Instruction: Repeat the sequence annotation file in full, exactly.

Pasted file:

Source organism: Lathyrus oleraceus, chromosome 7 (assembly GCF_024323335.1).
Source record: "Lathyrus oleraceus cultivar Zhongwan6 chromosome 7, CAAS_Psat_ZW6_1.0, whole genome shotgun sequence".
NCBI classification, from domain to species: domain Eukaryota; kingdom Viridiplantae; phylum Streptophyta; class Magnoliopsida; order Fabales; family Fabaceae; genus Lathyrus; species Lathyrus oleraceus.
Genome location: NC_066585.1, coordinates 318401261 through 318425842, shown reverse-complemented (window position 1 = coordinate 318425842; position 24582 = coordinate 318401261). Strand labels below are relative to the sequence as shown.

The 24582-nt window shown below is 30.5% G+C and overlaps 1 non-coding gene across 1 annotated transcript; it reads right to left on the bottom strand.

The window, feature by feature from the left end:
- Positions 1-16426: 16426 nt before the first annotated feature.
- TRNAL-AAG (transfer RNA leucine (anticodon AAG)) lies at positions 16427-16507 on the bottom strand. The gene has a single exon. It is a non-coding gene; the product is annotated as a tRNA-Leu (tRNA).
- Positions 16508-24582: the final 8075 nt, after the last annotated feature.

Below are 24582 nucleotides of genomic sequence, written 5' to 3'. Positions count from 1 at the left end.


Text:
Source organism: Lathyrus oleraceus, chromosome 7 (assembly GCF_024323335.1).
Source record: "Lathyrus oleraceus cultivar Zhongwan6 chromosome 7, CAAS_Psat_ZW6_1.0, whole genome shotgun sequence".
NCBI classification, from domain to species: domain Eukaryota; kingdom Viridiplantae; phylum Streptophyta; class Magnoliopsida; order Fabales; family Fabaceae; genus Lathyrus; species Lathyrus oleraceus.
Genome location: NC_066585.1, coordinates 318401261 through 318425842, shown reverse-complemented (window position 1 = coordinate 318425842; position 24582 = coordinate 318401261). Strand labels below are relative to the sequence as shown.

The 24582-nt window shown below is 30.5% G+C and overlaps 1 non-coding gene across 1 annotated transcript; it reads right to left on the bottom strand.

The window, feature by feature from the left end:
- Positions 1-16426: 16426 nt before the first annotated feature.
- TRNAL-AAG (transfer RNA leucine (anticodon AAG)) lies at positions 16427-16507 on the bottom strand. The gene has a single exon. It is a non-coding gene; the product is annotated as a tRNA-Leu (tRNA).
- Positions 16508-24582: the final 8075 nt, after the last annotated feature.

Below are 24582 nucleotides of genomic sequence, written 5' to 3'. Positions count from 1 at the left end.